Place the sample into the glass chamber
Electrically excited oxygen is used to oxidize or convert organic material in the paint sample to carbon dioxide (CO2) and water.
The glass tube is immersed in liquid nitrogen in order to freeze the gas CO2 to dry ice.
Seal off the tube of CO2 using a blow torch.
Send glass tube of CO2 off for radiocarbon dating at an Accelerator Mass Spectrometry (AMS) laboratory.
The Plasma Oxidation Advantage
One beneficial aspect of plasma oxidation over other sample preparation techniques is that only the organic carbon is extracted, leaving intact the inorganic portion of the paint sample because the system remains below the decomposition temperature of these minerals. This allows us to avoid the extensive acid treatments that traditional sample preparation and combustion use. And, we are able to analyze much smaller samples with high mineral content, which is ideal for dating paint that is still adhering to rock! Once the carbon dioxide is extracted, it is sent for radiocarbon dating using AMS. I have collaborated with Lawrence Livermore National Laboratory’s Center for Accelerator Mass Spectrometry (CAMS) for over 20 years.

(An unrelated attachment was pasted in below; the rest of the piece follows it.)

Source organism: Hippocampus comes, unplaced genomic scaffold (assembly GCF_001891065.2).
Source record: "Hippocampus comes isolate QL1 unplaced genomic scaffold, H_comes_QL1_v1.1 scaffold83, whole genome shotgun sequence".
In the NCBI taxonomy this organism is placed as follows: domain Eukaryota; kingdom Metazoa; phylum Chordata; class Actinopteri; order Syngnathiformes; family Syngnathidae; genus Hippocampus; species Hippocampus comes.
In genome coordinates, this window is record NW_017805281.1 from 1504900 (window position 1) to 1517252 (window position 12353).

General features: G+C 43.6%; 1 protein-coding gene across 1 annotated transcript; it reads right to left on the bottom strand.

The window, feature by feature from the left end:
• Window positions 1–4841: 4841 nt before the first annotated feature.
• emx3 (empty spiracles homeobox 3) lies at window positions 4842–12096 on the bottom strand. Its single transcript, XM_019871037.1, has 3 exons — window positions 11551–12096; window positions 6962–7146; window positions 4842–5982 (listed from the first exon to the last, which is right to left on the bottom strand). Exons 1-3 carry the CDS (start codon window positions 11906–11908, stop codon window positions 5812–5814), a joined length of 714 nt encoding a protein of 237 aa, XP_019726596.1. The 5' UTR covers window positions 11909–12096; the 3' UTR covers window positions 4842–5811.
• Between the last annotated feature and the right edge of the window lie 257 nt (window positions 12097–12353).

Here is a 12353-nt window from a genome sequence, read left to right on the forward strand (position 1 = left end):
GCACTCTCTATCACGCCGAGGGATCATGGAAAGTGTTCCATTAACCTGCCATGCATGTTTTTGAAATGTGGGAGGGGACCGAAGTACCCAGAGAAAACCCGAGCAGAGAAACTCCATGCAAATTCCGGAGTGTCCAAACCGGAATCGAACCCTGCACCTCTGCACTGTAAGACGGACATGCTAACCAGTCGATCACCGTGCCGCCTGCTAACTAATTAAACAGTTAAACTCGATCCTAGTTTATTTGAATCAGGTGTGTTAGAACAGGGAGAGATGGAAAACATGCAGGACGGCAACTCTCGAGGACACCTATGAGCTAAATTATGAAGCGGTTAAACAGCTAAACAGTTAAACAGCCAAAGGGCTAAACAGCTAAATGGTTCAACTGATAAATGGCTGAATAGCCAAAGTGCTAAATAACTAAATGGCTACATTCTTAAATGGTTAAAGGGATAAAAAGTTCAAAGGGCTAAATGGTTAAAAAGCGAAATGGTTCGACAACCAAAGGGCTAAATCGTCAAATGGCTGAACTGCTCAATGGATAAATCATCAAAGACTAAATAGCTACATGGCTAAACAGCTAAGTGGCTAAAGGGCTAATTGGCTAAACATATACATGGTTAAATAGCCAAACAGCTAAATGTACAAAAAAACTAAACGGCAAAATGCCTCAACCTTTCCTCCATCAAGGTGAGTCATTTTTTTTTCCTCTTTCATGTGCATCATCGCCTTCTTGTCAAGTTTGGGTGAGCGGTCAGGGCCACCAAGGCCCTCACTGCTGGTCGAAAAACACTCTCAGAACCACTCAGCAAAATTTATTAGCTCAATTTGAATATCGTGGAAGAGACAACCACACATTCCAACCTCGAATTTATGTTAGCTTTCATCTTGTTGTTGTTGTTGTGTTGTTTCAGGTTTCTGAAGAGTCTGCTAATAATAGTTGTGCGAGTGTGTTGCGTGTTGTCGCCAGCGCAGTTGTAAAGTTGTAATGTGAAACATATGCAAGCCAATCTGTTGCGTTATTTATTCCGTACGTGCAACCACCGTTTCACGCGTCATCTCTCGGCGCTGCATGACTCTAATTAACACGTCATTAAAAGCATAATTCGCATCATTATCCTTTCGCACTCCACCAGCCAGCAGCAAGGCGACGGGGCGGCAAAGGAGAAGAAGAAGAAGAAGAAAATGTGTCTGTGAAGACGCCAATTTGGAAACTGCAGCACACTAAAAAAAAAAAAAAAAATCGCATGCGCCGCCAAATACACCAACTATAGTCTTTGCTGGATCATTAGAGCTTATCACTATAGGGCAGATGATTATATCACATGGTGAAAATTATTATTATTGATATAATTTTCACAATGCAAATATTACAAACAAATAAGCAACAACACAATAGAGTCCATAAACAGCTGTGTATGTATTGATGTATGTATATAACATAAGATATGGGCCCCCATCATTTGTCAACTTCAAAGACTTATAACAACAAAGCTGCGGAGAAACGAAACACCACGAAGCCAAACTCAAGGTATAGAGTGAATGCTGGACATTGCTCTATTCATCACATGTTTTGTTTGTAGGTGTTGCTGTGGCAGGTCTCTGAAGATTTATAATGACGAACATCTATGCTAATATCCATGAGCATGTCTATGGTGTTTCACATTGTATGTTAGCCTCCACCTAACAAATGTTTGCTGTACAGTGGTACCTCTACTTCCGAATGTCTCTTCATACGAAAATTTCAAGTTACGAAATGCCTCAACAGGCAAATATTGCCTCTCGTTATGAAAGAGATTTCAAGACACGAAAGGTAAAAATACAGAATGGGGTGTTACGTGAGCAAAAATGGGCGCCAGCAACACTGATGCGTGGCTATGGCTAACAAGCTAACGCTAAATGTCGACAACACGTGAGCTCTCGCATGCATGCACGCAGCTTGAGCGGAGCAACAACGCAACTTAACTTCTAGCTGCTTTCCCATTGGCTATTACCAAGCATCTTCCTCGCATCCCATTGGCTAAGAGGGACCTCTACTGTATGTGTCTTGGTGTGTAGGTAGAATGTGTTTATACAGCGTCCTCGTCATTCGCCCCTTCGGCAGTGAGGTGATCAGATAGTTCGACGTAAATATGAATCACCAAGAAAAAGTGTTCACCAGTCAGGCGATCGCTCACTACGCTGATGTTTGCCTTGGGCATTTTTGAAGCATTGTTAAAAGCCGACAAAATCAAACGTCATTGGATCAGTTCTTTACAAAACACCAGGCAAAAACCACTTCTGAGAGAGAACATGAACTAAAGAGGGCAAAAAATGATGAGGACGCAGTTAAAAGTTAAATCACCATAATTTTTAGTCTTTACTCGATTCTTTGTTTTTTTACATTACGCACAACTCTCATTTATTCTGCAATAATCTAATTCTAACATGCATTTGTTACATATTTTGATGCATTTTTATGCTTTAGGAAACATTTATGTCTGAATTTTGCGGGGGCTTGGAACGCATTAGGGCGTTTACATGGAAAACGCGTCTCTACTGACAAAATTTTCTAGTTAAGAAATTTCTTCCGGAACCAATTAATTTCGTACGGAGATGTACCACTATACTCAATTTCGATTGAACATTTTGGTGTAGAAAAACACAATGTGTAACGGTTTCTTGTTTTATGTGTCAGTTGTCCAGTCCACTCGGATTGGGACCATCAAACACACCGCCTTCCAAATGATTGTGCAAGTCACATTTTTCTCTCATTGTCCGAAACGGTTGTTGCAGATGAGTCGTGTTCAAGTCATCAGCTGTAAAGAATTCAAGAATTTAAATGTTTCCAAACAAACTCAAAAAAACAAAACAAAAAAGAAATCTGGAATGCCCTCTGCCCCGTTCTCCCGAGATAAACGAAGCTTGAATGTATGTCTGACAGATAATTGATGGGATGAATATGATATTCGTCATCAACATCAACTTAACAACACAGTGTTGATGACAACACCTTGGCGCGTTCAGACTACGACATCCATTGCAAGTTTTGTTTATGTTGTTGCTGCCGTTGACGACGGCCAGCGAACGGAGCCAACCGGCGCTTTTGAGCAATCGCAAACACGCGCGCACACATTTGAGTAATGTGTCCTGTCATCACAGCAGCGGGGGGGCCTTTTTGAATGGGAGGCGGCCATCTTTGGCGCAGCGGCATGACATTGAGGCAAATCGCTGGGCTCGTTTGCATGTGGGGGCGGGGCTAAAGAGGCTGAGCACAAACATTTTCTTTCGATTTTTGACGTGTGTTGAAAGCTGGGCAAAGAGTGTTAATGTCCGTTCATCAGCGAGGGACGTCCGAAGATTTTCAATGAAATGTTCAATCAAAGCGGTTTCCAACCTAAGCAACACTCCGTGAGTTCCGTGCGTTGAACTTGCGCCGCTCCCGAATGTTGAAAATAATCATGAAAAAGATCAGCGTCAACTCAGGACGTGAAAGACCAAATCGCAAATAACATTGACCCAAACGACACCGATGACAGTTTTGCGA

Ongoing Shumla Radiocarbon Research
Since the 1990s, the focus of rock art dating in the Lower Pecos has been on dating Pecos River Style paintings, with 33 radiocarbon assays from 9 different sites. The radiocarbon dates for the Pecos River Style range from approximately 2700 B.C. to A.D. 600 (Bates et al. 2015). With this data set, the Lower Pecos Canyonlands is considered one of the best-dated rock art provinces in the world. However, most of these samples were collected in the 1990s, and in many ways this early work was experimental — Marvin and his students were demonstrating that plasma oxidation could be utilized to directly date rock paintings. But, because the Lower Pecos Canyonlands was the first place that plasma oxidation was used to radiocarbon date rock paintings, and the focus was on developing the technique, there was very little focus on answering archaeological research questions. For most of the dated samples, we know nothing more about the sample than the radiocarbon date itself. In other words, we have no information on the rock figures which were dated. This is a crucial piece of missing information because one of the research projects I and other Shumla researchers are most interested in pursuing is determining the chronological distribution of specific rock art images and motifs across the Lower Pecos landscape.
The Shumla Chemistry Lab Part 2: Plasma Oxidation and Eagle Cave Pictographs
Stay tuned for Part 2 of the Shumla Chemistry Lab blog which will detail how we used plasma oxidation to date the rock art at Eagle Cave, and how we plan to use radiocarbon dating alongside The Alexandria Project to enhance our knowledge of Lower Pecos chronology.